The stubbornness of the prevailing ideological rhetoric of today reflects the view that markets are an end in themselves rather than a means to an end. Any challenge to the market, no matter how mild, reeks of heresy. Edmund Burke, perhaps the most famous British statesman of the eighteenth century, famously set the tone for theological defense of markets, declaring: “… the laws of commerce … are the laws of nature, and consequently the laws of God” (Burke 1795, p. 137). The modern Journal of Markets and Morality continues to promote that theological tradition.
From a less elevated perspective, business and political leaders commonly join the familiar litany of praise for the market, bandying about lofty terms, such as freedom, democracy, and justice, not to mention efficiency and prosperity. While first running for president in 1999, George W. Bush offered a simpler formulation, declaring that “trade and markets are freedom” (Schwartz 2005, p. 6; citing Fischer 1999).
Surely nobody could object to people being allowed to enjoy freedom, democracy, or any of these other positive attributes of the market. Why would anyone be foolish enough to challenge the existing economic system, which supposedly represents the pinnacle of social organization ‑‑ or at least it would be if ill‑considered taxes and regulations did not interfere with what President Ronald Reagan called “the magic of the marketplace”?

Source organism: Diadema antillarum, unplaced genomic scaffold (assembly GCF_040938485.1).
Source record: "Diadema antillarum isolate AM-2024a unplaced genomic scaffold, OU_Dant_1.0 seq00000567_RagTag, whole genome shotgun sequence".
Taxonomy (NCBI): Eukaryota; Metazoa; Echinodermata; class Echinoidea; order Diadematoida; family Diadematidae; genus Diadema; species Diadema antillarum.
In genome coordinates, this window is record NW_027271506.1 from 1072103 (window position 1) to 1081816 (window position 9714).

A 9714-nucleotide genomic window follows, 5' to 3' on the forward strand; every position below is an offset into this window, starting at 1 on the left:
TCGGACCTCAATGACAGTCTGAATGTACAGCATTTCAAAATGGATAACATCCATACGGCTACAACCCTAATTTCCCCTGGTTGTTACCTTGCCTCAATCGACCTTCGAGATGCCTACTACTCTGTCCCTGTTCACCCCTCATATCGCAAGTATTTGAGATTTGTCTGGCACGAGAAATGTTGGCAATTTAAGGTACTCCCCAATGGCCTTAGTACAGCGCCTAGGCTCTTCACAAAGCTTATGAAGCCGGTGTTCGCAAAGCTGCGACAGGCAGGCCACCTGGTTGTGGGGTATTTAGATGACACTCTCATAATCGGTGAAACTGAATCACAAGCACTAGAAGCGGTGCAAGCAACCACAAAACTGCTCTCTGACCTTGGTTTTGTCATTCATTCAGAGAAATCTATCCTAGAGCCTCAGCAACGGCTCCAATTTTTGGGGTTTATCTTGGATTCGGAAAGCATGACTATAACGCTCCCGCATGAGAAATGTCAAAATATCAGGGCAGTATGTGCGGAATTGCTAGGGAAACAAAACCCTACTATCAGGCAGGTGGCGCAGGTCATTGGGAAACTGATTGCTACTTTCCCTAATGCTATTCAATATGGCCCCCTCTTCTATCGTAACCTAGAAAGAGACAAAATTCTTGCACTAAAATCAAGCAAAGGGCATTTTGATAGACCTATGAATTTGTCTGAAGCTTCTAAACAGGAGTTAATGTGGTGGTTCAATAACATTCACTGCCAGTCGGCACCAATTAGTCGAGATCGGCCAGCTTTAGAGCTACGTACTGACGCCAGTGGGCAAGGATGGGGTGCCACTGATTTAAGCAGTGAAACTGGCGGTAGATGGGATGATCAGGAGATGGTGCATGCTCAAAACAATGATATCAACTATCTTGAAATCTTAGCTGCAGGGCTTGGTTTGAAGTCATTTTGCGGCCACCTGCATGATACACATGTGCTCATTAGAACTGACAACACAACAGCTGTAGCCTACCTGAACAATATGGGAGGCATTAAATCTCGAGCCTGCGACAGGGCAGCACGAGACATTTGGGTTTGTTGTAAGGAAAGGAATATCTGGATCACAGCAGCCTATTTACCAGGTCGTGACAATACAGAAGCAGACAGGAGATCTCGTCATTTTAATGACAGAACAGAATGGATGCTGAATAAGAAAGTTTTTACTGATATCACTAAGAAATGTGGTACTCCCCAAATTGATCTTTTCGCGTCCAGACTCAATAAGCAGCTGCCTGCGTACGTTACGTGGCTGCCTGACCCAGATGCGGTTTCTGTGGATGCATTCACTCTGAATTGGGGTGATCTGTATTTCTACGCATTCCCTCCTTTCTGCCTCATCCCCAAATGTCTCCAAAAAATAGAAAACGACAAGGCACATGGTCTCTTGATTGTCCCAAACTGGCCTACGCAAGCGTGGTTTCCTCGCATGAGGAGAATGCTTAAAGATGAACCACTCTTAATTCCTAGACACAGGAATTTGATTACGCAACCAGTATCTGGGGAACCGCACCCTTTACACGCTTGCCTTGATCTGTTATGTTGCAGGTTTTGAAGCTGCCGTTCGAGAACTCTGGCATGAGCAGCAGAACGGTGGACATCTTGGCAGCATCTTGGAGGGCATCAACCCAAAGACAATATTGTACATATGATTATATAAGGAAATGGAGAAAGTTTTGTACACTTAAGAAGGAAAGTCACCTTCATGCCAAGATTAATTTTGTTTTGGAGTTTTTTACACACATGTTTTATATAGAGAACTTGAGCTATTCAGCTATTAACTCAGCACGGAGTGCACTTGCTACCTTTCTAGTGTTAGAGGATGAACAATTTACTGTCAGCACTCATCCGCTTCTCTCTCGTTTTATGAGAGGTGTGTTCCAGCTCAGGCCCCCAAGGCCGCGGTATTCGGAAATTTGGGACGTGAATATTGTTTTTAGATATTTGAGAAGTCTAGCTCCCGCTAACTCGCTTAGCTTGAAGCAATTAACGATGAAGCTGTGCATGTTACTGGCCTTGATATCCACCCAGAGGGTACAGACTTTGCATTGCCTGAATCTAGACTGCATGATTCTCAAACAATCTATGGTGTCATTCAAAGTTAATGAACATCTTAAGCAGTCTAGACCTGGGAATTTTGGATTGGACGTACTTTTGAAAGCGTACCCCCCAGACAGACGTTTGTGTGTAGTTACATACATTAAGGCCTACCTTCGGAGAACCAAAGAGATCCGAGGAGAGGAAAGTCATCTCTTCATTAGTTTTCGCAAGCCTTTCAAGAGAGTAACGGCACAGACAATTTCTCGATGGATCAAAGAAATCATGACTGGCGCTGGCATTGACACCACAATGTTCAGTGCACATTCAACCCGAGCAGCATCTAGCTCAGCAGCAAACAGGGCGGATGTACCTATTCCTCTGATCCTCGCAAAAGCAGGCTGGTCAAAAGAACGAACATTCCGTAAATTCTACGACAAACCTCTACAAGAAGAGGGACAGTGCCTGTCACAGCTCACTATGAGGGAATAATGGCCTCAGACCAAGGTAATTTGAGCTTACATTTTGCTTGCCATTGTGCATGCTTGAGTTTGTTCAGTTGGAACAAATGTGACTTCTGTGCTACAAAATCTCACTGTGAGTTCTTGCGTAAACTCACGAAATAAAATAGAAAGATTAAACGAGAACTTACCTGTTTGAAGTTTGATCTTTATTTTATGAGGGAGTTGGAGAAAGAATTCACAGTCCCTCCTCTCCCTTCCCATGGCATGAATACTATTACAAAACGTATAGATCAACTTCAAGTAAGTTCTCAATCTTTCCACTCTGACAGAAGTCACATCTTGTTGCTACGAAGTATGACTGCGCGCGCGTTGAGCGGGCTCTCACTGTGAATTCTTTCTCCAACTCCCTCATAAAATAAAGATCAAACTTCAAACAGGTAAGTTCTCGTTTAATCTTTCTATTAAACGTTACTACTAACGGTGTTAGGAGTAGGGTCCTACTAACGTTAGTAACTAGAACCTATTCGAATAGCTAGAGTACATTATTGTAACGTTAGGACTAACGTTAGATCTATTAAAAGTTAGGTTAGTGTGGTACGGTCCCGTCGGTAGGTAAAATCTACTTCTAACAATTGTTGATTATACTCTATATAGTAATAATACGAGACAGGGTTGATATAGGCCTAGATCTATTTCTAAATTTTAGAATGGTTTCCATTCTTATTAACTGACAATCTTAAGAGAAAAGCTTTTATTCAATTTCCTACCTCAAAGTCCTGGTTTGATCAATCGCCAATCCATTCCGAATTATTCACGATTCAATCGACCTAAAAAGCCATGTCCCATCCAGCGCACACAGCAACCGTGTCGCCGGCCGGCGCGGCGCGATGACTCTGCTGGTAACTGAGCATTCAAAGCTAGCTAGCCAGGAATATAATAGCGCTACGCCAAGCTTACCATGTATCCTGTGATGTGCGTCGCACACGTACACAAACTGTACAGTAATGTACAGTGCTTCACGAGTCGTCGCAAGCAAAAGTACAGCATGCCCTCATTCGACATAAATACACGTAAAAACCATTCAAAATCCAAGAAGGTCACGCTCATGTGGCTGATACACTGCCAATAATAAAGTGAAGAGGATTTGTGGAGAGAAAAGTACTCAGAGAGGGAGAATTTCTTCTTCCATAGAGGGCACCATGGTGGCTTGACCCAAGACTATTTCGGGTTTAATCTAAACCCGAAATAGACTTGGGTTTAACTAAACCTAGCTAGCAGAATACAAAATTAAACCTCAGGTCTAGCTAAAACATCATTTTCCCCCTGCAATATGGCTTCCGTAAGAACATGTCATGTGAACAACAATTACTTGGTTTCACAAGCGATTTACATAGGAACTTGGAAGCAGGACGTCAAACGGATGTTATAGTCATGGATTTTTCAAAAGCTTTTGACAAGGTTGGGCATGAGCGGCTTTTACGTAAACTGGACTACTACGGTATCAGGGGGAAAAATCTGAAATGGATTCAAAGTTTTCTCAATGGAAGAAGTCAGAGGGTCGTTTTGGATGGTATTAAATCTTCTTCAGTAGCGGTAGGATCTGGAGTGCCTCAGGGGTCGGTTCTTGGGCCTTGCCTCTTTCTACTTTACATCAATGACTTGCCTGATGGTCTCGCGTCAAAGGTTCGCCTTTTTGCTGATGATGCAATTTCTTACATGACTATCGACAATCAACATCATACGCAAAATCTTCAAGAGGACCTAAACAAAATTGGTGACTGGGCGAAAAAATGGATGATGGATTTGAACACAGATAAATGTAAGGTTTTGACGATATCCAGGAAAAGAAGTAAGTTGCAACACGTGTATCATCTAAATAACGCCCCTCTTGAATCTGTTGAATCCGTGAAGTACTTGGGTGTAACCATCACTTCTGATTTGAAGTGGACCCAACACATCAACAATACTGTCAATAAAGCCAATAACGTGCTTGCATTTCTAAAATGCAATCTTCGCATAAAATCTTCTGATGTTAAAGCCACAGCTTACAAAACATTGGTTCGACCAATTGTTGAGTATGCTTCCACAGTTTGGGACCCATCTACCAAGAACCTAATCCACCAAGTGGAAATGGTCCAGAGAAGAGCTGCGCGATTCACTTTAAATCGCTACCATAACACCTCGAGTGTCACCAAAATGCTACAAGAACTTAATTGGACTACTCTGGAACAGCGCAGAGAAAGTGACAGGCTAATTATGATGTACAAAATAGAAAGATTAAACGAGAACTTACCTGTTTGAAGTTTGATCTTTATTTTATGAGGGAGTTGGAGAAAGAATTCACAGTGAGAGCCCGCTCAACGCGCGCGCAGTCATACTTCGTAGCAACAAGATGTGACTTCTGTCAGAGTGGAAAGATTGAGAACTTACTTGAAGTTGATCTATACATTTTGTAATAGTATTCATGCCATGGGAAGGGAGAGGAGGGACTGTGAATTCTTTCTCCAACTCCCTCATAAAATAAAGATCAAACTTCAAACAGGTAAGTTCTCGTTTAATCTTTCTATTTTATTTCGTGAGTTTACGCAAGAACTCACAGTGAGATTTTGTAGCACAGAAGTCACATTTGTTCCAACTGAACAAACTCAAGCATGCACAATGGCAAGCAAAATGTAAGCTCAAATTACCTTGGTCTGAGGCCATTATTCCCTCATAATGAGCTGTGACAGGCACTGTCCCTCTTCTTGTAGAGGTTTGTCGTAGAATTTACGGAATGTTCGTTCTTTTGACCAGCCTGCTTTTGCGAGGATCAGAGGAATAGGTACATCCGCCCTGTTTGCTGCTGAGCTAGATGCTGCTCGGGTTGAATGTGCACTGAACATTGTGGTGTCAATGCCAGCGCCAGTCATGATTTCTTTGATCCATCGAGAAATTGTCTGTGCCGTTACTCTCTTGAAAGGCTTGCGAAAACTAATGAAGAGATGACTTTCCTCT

But adults should not believe in magic. Despite Reagan’s fanciful rhetoric, the market is a harsh taskmaster. Frederick Winslow Taylor, known as the father of scientific management and who devoted his life to cutting split seconds from workers’ tasks, gave a more realistic verdict of the modern situation, observing: “In the past the man has been first; in the future the system must be first” (Taylor 1911, p. 7). But how well does this system serve people’s essential needs? This book argues that it does not.
A Different Theology
Turning to a quite different theology than that of Burke ‑‑ according to Greek legend, a bandit named Damastes terrorized people near Eleusis, in Attica. People called him Procrustes, or “The Stretcher” because he compelled unwary travelers who fell into his hands to spend the night on an iron bed. He sadistically murdered his guests by stretching the ones who were too short for the bed, or, if they were too tall, cutting off as much of their limbs as necessary to fit the dimensions. His sadism supposedly turned the surrounding countryside into a desert. Procrustes’s reign of terror was eventually cut short. Theseus, famous for his legendary exploits and destined to become king of Athens, subjected Procrustes to his own bed treatment.